CASA Compact - Where do Voters Fit In?

We Told You So

Is your kid’s playground in peril. See Compact #8 and decide.

Is your kid’s playground in peril. See Compact #8 and decide.

Way back in 2016, when Measure AA was on the ballot of all Bay Area Counties, Nine-County Coalition participants forcefully expressed concern. Measure AA was regionalism’s advance into its next phase: normalizing region-wide tax proposals and other ballot measures that do not take into account the wishes of voters in individual cities and counties.

Now we have an exponentially bigger case of the Measure AA syndrome – MTC/ABAG’s Committee to House the Bay Area (CASA), and the CASA Compact: An Emergency Policy Package to Confront the Housing Crisis in the San Francisco Bay Area.

This title alone reveals CASA’s intent of implementing regional policy over city and county policy in the name of a crisis that CASA has declared an emergency. The compact further declares that the emergency will last 15 years.

How the Bay Area acquired its housing crisis has passed into a history not to be considered by the new deciders. We are told we now must focus on the narrative that for decades, the Bay Area failed to build “enough” housing. Now, we have a crisis, the crisis could be called an emergency, and all the provisions of CASA need to be enabled by state law.

On December 12, 2018, the 21-member steering group of CASA approved the CASA Compact, as expected.

Extremely Brief Summary of the CASA Compact

Here is a brief summary of the 10 provisions of CASA, called compacts. We will refrain from calling them commandments.

#1. Just Cause Eviction Policy: Specifies what is a just cause eviction, and provides for landlords to pay tenants evicted through no-fault of their own (e.g. Ellis Act) a relocation fee (amount not yet determined).

#2. Emergency Rent Cap: Establishes a Bay Area-wide emergency rent cap that limits annual increases in rent to a reasonable amount, and can be extended after the emergency period. (Note this is a Bay Area-wide mandate. Voters rejected repeal of Costa-Hawkins in the November 2018 election.)

#3. Emergency Rent Assistance and Access to Legal Counsel: Provides an amount capped at $5,000 to $10,000 per tenancy to individuals facing eviction that have an urgent, temporary “financial gap.” For low-income tenants facing eviction, provides access to free legal counsel. (Note that non-payment constitutes cause for justified eviction.)

#4. Remove Regulatory Barriers to Accessory Dwelling Units: Extends current Bay Area “best practices” regarding accessory dwelling units (Granny apartments, backyard house extensions) to every jurisdiction in the region. Amends existing state ADU law to remove regulatory barriers. Allows for multiple ADUs in multi-family homes.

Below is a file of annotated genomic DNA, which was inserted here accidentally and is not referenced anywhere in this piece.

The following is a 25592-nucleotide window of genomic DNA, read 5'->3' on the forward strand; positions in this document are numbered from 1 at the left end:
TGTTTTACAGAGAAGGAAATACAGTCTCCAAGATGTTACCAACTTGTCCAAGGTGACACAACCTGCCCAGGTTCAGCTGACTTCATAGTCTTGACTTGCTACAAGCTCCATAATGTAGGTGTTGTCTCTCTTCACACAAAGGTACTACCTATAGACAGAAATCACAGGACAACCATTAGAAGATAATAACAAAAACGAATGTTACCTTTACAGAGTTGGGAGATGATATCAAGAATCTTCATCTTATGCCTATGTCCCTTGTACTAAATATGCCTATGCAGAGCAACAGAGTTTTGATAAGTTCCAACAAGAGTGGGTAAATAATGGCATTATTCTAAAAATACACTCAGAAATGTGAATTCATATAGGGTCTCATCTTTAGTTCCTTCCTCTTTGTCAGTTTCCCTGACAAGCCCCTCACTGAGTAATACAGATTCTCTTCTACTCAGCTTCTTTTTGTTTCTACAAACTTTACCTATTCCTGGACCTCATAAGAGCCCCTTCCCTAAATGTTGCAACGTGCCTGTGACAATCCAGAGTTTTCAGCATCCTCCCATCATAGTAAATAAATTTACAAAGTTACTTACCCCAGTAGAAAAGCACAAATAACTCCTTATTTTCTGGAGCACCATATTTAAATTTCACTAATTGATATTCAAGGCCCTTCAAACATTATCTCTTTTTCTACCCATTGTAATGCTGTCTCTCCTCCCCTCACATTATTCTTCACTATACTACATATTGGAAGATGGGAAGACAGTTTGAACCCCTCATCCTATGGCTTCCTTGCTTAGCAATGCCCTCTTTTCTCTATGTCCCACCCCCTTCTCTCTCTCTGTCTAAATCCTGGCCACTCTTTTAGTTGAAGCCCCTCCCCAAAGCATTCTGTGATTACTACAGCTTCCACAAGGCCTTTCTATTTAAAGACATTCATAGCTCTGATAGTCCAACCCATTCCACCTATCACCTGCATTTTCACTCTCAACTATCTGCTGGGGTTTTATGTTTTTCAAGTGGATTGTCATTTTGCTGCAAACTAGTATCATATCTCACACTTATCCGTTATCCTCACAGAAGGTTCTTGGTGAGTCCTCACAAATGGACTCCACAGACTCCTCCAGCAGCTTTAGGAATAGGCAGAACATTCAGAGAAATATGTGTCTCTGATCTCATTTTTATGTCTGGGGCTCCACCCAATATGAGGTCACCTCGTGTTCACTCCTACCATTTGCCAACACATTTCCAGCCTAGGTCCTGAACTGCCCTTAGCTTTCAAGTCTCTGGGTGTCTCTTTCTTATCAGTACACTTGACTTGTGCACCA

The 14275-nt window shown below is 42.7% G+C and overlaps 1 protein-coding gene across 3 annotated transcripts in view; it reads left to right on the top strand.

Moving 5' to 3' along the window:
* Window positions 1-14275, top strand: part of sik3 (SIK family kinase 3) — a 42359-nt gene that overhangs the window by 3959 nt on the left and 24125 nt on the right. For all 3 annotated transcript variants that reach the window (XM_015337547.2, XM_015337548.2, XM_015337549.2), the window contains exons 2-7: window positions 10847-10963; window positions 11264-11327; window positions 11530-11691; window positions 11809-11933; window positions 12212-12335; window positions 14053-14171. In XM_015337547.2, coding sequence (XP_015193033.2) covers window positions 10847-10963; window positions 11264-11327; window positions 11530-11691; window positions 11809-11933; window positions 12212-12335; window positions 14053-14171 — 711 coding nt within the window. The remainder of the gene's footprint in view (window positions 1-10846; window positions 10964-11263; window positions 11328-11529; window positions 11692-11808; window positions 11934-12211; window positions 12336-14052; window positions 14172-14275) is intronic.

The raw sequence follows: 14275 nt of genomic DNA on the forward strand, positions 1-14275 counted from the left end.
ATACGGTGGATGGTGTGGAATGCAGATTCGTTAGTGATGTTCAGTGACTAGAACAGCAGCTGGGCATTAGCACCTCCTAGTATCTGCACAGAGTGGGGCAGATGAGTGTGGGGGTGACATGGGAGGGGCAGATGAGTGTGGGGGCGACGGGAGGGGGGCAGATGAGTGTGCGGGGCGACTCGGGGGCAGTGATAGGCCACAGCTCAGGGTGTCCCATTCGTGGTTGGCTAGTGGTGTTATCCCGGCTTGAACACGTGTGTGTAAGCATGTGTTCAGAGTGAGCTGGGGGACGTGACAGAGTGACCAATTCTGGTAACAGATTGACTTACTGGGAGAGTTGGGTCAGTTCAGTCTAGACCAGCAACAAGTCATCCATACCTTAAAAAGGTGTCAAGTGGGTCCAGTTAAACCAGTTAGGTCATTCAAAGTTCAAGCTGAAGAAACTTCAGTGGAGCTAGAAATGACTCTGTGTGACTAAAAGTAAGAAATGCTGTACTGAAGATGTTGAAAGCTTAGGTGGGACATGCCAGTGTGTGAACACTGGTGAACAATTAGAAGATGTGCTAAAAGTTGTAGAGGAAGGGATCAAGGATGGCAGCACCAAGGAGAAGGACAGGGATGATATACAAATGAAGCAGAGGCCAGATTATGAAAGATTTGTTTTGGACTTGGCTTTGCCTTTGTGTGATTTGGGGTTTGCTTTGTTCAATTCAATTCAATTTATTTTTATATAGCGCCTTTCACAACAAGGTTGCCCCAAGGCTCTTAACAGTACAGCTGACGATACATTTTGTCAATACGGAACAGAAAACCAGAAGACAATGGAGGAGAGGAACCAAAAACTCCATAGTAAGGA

#5. Minimum Zoning near Transit: Along high-quality bus service, residential uses up to 36 feet tall within ½ miles of bus stops. Along major transit stops, residential uses up to 55 feet (75 feet with density bonus) within ¼ mile radius of rail stations and ferry terminals. (Note this sound amazingly similar to SB 827.)

#6. Good Government Reforms to Housing Approval Process: Establishes standards for the entitlement and permitting of zoning-compliant residential projects. Requires transparency and consistency in how residential impact fees are set and enforced.

#7. Expedited Approval and Financial Incentives for Select Housing: Ensures timely approval of zoning-compliant housing projects. Creates financial incentives for developers to offset cost of providing income-restricted housing and of paying higher wages to construction workers. Incentives could include 15 years of property-tax increment abatement, density bonus up to 35%, reduced parking up 50%, relief from strict liability standards for ownership housing.

#8. Unlock Public Land for Affordable Housing: Requires response to issues of charter cities and creation of definitions of surplus and underutilized land. Requires all cities, counties, and state agencies to create a full inventory of publicly owned sites and report them to the California Department of Housing and Community Development. Requires HCD to enforce a revised State Surplus Land Act. (Note that the definition of “publicly owned land” could change to place land owned by cities and counties under the control of the state, as happened to the definition of charter cities.)

#9. Funding and Financing of CASA: Estimates the need to raise 1.5 billion in new revenue annually from taxes on vacant property, taxes on property owners, parcel taxes on residential and commercial property, commercial linkage fees, employer gross receipt taxes, employer head taxes, ¼ cent sales tax, and general obligation bonds.

#10. Regional Housing Enterprise: Establishes a regional agency through an act of legislation to seek voter approval to impose taxes for housing, collect new revenue, disburse the revenue, purchase, lease, and hold land.

Conclusion

The CASA Compact pushes up one more rung regional governance in which cities and counties have little or no say. Voters still do have a say when time comes to vote for or against the taxes necessitated by CASA. However, as we noted both in the case of Measure AA and in the case of Regional Measure 3, it has now become acceptable for tax proposals to pass based on the combined vote of all nine counties. So, expect an avalanche of taxes unless different approaches to housing are developed and successfully promoted.